Butternut Squash – When to Harvest

It always amazes me how much conflicting information is online about almost any subject. And that includes when to harvest butternut squash.

Understandably, that can cause a lot of problem for gardeners looking for a correct answer. Especially difficult I would think, for new gardeners who have no experience to help them determine whether the information given is right or wrong.

Just as an example, I read one article on harvesting butternut that sounded good. Only thing is, a lot of the wording could be misunderstood by gardeners who have no experience. At the end the article, they gave a little bio on the author and come to find out she was an attorney and a professional writer. No gardening experience. I couldn’t help but shake my head.

Good Advice from a Friend

Took me 33 years of gardening to discover butternut and grow it. As I explained in my first post on butternuts in 2011, I became interested in growing them because I had friend who had great success with them.

The best part of having a friend who was a successful grower, was being able to ask questions about when to harvest. His advice still sounds pretty good: “They’re ready to harvest when they turn a peanut color and the stem is tan (brown) and cracking. When mature, the outside of the squash will resist the light pressure of your fingernail.”

After growing butternut squash again this year, I’ve decided that as easy as his advice sounds it’s not always that easy to make a decision.


When I grew butternuts last (2011), I cut them as soon as they were the right color and the stem was grey/brown and very hard. They kept beautifully, although I can’t remember how long it was we actually kept them before eating them. At least into the year after harvest. I didn’t “cure” them.

I noticed that the various catalogs talk about “curing for 7 to 10 days in the sun to harden the rind which increases the storage quality.” Since catalogs mention it, I feel it’s something we should consider IF we plan to store our squash through the winter.

For many years I’ve been successful in following my “gut” feelings. You probably have too, if you’ve gardened for any length of time. Somehow, cutting those squash and leaving them in the sun for over a week is not something I feel right about doing.

I just left them on the vines (that are drying) and will harvest the ripe ones today. (It’s been 9 days since they showed all the signs of being ready to harvest, so they should be cured.)

Overlooking the Easiest Way to Determine when to Harvest 

Only today did it occur to me to look back on the package (or in the catalog) and find the days to maturity for each of my varieties. The information for the ones I’ll harvest today (Early Butternut from Pinetree) shows 82 days to maturity. The other signs of maturity are right in sync with that information. Now I feel good about going ahead with this first harvest.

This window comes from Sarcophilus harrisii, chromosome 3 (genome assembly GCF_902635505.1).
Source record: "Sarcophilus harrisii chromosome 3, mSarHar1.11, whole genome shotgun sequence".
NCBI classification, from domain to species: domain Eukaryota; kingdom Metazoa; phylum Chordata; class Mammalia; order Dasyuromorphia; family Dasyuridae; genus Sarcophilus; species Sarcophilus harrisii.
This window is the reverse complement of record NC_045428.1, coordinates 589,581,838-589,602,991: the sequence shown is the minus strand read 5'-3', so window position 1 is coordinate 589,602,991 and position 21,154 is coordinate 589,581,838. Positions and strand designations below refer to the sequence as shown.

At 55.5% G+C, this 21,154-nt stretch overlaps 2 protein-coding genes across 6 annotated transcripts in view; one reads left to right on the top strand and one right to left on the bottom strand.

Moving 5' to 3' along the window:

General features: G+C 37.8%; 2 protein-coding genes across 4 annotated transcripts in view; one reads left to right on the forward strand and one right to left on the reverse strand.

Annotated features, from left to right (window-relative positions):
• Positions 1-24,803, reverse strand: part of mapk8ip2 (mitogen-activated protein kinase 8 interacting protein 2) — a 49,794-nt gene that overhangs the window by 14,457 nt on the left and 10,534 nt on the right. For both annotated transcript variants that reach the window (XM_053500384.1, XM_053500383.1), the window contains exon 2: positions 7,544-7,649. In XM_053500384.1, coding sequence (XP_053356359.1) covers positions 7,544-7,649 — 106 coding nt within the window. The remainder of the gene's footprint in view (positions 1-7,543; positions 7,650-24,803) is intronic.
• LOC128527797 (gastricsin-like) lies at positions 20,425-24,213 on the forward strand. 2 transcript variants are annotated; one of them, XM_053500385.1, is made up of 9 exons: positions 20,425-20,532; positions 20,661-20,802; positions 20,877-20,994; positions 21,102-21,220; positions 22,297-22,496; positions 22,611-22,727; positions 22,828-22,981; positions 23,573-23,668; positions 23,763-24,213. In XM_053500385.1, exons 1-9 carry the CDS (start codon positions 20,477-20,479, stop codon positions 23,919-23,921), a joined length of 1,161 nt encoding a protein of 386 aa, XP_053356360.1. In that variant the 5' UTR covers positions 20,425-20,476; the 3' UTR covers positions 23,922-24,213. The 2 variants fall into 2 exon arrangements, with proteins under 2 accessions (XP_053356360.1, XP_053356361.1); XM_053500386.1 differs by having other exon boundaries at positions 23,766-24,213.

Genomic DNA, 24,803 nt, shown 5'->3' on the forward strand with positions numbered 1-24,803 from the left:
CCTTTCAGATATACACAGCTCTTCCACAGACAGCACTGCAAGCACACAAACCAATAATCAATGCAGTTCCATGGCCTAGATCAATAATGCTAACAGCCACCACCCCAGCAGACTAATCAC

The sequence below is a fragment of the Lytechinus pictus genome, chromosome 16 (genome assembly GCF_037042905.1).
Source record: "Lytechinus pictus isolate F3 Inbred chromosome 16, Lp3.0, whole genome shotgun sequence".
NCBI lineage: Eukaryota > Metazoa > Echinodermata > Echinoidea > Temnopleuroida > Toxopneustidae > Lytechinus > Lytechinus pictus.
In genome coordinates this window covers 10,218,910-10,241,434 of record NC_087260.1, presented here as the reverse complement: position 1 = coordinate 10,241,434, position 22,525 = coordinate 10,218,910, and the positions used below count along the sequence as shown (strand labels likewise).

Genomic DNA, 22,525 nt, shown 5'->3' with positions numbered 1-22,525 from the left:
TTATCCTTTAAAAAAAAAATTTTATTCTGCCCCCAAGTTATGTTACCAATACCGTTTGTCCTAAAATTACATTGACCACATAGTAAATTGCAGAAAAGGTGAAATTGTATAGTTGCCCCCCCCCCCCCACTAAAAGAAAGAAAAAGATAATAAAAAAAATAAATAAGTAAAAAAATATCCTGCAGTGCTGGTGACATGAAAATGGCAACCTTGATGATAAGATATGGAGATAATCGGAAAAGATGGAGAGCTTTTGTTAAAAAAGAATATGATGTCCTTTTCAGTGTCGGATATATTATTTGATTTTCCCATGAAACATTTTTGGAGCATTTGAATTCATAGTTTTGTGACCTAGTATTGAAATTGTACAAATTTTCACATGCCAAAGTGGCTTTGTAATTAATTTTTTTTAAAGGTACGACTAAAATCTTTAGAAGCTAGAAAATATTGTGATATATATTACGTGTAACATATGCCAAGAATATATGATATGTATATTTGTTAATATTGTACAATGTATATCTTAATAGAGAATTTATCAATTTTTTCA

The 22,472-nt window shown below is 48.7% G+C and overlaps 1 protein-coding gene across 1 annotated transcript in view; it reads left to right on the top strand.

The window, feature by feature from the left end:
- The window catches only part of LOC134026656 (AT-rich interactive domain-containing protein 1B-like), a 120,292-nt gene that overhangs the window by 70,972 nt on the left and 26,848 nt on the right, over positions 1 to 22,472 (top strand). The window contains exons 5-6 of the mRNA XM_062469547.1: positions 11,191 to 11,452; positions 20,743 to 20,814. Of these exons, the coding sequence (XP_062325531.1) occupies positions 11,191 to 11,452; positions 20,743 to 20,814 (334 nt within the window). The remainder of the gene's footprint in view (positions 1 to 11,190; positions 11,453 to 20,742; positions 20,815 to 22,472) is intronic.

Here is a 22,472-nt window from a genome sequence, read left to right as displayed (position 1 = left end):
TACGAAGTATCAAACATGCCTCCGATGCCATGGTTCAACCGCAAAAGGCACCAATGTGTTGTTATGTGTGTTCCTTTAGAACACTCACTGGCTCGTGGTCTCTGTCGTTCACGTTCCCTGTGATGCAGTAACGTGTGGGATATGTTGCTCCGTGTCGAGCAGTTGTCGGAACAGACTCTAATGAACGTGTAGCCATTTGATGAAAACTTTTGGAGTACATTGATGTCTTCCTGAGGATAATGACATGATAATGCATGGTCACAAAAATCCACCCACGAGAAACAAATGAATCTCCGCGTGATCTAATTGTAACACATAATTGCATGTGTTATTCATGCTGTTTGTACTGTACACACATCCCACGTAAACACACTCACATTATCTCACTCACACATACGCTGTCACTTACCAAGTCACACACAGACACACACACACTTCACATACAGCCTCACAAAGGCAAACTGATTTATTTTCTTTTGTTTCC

I’ve read that these Early maturing butternuts don’t keep as well. Mine won’t be around long enough to concern myself with that.

The two squash on the still-green vines are not mature. Those plants were planted 19 days after the others. By September 1 they should be ready for harvesting.

All except two will be harvested today.

All except two will be harvested today. Note the brown stem of the large butternut at the bottom. The stems that attach the two large ones to the still-green stems at the top of the picture are not ready to be harvested.  The two small light colored squash (one on the right and one on the left) are not hard, but they won’t grow anymore since their vines are withering. I’m looking forward to having them for dinner tomorrow.

My Burpee’s Butterbush Butternut matures at 75 days. Since it wasn’t planted in the garden until June 18th, it still has a way to go.


This one still has a long ways to go.

Other Things to Keep in Mind When You Harvest

  • Cut your squash from the vine rather than pull it. It keeps better that way.
  • Leave a two inch stem if you can. The stem is another protection against early rot.
  • If you’re expecting a frost, harvest your squash the day before. A heavy frost will damage your squash and they’ll be more likely to rot.
  • If you want to kill all bacteria on the squash, you can dip them in a 10:1 water to bleach solution and air dry them. (I don’t do this.) Then store in a cool place.
  • When harvesting squash that are not mature use them quickly. They won’t be quite as sweet as mature squash, but they’re still delicious. They just won’t store well.

Final Thoughts

I like to consider everything before I make the decision about when to harvest my butternut. But I still think the basic criteria for harvesting this delicious winter squash is summed up in what my friend said some years back.

They’re ready to harvest when they turn a peanut color and the stem is tan (brown) and cracking. When mature, the outside of the squash will resist the light pressure of your fingernail.


Related Posts:

Butternut Squash after 33 Years
Butternut Squash – Comparing Notes

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  • Yum, nothing better than butternut squash roasted in the oven. I hope my mystery volunteer winter squash turn out to be good. Butternut is definitely my favorite.

  • Theressa

    I grew Butternut a couple of years ago and had several plants. They all didn’t come on the vine at the same time, I had various stages of squash growing, some big some small.